And then, Simkoff explains, with the satisfaction of the statistician: “Every single night our machine learning engine runs hundreds of millions of reports to look at individual differences even within the same company – some explainable by cultural differences, some by regional differences.”

By morning, he says: “If a customer has thousands of people in similar job types, our system can predict accurately on a given day which individuals are most likely to quit.” In response, Evolv then offers employers “what-if types of analysis” by which if they change certain incentives – a bonus, training scheme, change in environment – they can see exactly what effect it is likely to have on a particular person’s behaviour. In this way Evolv advertises average reduced employee attrition rates among its clients, who include one fifth of Fortune 100 companies, of up to 15%.

As well as apparently inveigling its way into all sorts of (anonymised) aspects of individual employee behaviour, Evolv data undermines certain truisms, among them the idea of the serial job-hopper. “The number of jobs you have previously had,” Simkoff says, “and even whether you’re employed or not at the time of application, has zero statistical correlation with how successful you will be or how long you will stay.” The statistics also show, he suggests, counter-intuitive correlations, including evidence that former prison inmates are among the most reliable employees.

Evolv has not attempted to use its model in professional salaried jobs because, Simkoff says, the data is less reliable as there are rarely hard and fast productivity measures. “Things get squishier in the professional end,” he suggests. “But two-thirds of all jobs are entry level, so there is no shortage of opportunity…”

One of the great challenges facing recruiters and job seekers at that squishier end of the market is the vast increase in the number of applications for positions in the few years since the process became digital. Steve Weston, group technology director at the global recruitment firm Hays, suggests that the number of applications per job has risen tenfold in the past five years. Hays sees 30,000 new CVs uploaded every day. Its algorithmic search engine can filter its 250m CV database in less than a second. The machine can learn precise keyword matches for education and experience; it can give precise location matches for individuals; but it struggles to find that Holy Grail of job qualification: culture fit. Weston suggests that is the “10 terabyte” question facing recruiters around the world; one solution, particularly for the new generation of job seekers might lie in “gamification”.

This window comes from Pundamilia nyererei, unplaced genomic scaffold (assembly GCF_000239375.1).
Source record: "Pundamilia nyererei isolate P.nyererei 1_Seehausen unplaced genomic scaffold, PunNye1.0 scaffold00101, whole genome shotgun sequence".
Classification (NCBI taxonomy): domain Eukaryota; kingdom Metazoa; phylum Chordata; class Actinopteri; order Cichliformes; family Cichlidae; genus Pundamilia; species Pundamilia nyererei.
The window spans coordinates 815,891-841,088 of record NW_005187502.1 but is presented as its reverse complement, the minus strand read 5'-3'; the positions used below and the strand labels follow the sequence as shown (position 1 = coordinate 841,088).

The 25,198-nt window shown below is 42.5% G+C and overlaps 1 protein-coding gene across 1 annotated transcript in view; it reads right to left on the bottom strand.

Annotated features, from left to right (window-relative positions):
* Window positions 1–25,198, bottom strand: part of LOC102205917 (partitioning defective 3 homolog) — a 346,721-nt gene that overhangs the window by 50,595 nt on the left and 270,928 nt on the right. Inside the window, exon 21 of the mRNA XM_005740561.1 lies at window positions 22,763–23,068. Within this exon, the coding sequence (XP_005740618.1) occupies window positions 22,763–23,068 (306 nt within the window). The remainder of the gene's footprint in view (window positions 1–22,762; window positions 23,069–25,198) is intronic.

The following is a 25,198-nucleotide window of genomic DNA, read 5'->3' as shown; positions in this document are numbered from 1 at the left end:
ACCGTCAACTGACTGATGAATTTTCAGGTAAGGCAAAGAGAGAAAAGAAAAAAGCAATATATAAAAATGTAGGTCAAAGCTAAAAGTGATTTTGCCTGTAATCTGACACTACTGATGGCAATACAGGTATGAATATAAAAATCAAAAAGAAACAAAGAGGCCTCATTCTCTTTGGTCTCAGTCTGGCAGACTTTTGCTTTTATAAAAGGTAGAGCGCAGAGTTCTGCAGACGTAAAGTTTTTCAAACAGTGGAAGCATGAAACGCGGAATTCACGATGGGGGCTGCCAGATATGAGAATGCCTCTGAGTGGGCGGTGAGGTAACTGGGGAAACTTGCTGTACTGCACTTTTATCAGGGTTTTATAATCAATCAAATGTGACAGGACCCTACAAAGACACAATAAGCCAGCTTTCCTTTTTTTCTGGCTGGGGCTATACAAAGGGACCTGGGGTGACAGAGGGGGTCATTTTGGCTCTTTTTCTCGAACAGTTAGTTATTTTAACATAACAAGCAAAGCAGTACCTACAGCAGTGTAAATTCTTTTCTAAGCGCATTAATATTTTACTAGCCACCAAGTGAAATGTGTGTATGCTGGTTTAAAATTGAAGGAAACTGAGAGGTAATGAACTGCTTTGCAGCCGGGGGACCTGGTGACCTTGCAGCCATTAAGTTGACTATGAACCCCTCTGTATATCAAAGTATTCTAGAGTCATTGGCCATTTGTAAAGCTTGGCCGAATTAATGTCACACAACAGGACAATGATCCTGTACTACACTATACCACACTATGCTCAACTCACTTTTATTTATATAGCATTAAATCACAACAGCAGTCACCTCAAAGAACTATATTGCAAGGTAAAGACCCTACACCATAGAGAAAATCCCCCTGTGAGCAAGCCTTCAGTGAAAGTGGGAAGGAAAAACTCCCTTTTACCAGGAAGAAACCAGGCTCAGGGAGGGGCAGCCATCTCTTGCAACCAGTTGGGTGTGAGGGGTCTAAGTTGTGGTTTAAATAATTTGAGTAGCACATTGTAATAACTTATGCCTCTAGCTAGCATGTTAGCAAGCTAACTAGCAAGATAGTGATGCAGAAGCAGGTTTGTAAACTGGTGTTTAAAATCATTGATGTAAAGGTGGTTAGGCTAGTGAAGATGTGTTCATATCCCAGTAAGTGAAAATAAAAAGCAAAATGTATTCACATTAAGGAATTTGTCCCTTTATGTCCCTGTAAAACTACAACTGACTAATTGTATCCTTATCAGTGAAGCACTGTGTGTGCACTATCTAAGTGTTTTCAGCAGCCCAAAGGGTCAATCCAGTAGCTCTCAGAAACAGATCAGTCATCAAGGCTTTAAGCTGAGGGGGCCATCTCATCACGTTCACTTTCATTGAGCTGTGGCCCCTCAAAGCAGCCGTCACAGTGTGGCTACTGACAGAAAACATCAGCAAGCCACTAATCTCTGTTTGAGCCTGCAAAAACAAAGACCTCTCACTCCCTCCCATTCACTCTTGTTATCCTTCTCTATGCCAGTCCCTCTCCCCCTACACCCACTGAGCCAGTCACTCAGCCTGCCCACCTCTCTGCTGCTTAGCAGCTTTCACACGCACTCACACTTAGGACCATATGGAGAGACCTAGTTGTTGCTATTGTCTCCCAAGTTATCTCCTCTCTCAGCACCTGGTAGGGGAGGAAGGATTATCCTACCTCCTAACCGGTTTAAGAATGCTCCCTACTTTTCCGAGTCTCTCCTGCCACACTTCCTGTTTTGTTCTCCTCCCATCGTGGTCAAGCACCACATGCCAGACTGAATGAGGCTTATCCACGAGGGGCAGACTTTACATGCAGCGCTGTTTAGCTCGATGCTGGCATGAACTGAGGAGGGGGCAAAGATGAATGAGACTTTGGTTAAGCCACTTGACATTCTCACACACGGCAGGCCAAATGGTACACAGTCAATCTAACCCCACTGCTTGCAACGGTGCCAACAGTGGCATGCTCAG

Among many companies attempting that particular quest (including Saberr) is another American startup, Knack, which this month established an office in London. Knack – tagline: “We’re reimagining how people discover their potential, from education to work to innovation” – uses immersive online video games to collect data to quantify how creative, cautious, flexible and curious, etc, potential job applicants are, and offers thereby to funnel tens of thousands of applicants for clients. Its Wasabi Waiter game, for example, casts the applicant on service at a sushi restaurant with multiple demands on his time and many orders to fill.

Knack began when its Israeli founder, Guy Halfteck, failed to land a job with a large New York hedge fund after an interview process lasting six months of interviews and tests based on the common fallacy that the more information human decision-makers have, the better judgments they can make. Beyond a certain point, the information just becomes noise, Halfteck argues, with a data-driven weight of evidence on his side. He looked for a different model, one that could “transcend resumés, transcend interviews, transcend what people say about themselves and cut to some data that is actually credible …”